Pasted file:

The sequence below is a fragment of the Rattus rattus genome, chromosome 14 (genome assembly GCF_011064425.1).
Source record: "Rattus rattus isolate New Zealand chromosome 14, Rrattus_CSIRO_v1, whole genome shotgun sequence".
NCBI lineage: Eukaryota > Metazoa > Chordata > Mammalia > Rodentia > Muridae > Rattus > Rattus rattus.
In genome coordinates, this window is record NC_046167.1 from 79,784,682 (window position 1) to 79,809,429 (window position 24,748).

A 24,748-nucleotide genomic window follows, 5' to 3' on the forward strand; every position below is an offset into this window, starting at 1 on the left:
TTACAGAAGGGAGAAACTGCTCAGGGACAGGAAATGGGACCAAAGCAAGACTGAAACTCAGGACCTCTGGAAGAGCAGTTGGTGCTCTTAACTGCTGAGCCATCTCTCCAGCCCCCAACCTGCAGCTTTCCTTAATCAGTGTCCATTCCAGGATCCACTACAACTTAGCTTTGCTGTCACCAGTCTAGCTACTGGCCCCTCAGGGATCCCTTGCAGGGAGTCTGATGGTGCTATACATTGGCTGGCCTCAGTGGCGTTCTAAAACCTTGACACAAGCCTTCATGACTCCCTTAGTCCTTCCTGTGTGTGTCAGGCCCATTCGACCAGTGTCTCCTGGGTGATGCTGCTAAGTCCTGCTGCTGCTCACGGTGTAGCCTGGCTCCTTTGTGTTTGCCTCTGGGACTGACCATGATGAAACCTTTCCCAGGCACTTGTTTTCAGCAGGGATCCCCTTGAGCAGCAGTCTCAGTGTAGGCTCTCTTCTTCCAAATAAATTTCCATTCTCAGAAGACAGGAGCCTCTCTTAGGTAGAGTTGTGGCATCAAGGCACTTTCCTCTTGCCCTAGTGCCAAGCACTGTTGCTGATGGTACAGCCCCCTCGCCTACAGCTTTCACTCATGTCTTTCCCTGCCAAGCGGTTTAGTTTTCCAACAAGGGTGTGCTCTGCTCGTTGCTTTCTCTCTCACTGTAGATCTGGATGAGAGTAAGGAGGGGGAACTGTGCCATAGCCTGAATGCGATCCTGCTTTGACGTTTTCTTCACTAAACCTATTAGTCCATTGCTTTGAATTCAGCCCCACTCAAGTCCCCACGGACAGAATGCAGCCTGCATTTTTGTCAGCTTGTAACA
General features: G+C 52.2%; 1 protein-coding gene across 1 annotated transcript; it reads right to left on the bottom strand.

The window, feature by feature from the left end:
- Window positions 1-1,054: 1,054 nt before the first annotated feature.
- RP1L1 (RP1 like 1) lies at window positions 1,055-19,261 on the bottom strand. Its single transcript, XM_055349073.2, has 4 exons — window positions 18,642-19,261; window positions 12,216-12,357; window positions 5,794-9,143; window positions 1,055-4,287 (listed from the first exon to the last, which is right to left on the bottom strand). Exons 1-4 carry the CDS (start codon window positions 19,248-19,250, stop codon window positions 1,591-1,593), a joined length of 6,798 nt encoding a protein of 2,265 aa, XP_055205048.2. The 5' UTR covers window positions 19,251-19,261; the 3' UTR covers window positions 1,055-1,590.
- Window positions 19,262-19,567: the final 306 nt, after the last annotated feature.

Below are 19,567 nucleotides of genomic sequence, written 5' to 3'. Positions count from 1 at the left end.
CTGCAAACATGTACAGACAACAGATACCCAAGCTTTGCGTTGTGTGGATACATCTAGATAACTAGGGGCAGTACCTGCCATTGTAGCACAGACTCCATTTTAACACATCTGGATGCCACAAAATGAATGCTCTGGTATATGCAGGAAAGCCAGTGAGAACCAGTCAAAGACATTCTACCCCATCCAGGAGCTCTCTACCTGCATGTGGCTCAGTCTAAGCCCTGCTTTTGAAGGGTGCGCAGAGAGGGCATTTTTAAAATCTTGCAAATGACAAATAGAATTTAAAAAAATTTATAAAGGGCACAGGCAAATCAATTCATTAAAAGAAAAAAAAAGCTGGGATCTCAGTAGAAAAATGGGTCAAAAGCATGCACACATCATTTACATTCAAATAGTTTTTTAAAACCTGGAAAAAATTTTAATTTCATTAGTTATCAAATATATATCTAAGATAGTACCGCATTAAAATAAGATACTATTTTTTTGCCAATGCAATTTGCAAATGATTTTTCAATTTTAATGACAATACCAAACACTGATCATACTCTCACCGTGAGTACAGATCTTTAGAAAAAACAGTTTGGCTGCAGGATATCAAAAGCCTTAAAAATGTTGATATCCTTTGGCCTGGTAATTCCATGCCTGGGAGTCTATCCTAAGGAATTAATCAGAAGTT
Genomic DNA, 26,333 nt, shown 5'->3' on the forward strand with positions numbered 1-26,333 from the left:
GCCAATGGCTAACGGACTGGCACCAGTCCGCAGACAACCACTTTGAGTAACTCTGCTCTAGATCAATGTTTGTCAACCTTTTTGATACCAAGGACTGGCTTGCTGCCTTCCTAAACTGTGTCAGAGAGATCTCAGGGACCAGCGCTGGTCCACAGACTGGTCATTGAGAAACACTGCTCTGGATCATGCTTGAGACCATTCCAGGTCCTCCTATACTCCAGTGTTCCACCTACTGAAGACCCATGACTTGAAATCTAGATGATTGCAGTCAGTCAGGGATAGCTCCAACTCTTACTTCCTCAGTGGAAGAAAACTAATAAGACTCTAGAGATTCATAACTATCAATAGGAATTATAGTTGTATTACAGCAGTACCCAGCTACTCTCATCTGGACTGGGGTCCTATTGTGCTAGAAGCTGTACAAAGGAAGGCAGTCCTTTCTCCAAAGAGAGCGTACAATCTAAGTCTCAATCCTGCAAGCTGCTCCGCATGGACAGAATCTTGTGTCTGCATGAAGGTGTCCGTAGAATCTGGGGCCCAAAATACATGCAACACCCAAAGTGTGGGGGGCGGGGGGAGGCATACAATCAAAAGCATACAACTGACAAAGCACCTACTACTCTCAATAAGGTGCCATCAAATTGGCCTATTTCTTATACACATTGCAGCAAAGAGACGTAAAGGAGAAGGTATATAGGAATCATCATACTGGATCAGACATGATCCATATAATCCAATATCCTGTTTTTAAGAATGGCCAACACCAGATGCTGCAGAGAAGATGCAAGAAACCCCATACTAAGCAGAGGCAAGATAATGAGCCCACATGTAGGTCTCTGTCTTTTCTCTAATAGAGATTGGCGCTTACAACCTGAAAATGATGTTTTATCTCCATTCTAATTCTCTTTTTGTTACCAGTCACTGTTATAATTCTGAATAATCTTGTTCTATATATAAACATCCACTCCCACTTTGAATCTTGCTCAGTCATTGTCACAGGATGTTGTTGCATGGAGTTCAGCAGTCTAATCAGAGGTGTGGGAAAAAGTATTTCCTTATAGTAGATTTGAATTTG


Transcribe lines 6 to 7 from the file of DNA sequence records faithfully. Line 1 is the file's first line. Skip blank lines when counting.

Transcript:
TTACAGAAGGGAGAAACTGCTCAGGGACAGGAAATGGGACCAAAGCAAGACTGAAACTCAGGACCTCTGGAAGAGCAGTTGGTGCTCTTAACTGCTGAGCCATCTCTCCAGCCCCCAACCTGCAGCTTTCCTTAATCAGTGTCCATTCCAGGATCCACTACAACTTAGCTTTGCTGTCACCAGTCTAGCTACTGGCCCCTCAGGGATCCCTTGCAGGGAGTCTGATGGTGCTATACATTGGCTGGCCTCAGTGGCGTTCTAAAACCTTGACACAAGCCTTCATGACTCCCTTAGTCCTTCCTGTGTGTGTCAGGCCCATTCGACCAGTGTCTCCTGGGTGATGCTGCTAAGTCCTGCTGCTGCTCACGGTGTAGCCTGGCTCCTTTGTGTTTGCCTCTGGGACTGACCATGATGAAACCTTTCCCAGGCACTTGTTTTCAGCAGGGATCCCCTTGAGCAGCAGTCTCAGTGTAGGCTCTCTTCTTCCAAATAAATTTCCATTCTCAGAAGACAGGAGCCTCTCTTAGGTAGAGTTGTGGCATCAAGGCACTTTCCTCTTGCCCTAGTGCCAAGCACTGTTGCTGATGGTACAGCCCCCTCGCCTACAGCTTTCACTCATGTCTTTCCCTGCCAAGCGGTTTAGTTTTCCAACAAGGGTGTGCTCTGCTCGTTGCTTTCTCTCTCACTGTAGATCTGGATGAGAGTAAGGAGGGGGAACTGTGCCATAGCCTGAATGCGATCCTGCTTTGACGTTTTCTTCACTAAACCTATTAGTCCATTGCTTTGAATTCAGCCCCACTCAAGTCCCCACGGACAGAATGCAGCCTGCATTTTTGTCAGCTTGTAACA
General features: G+C 52.2%; 1 protein-coding gene across 1 annotated transcript; it reads right to left on the bottom strand.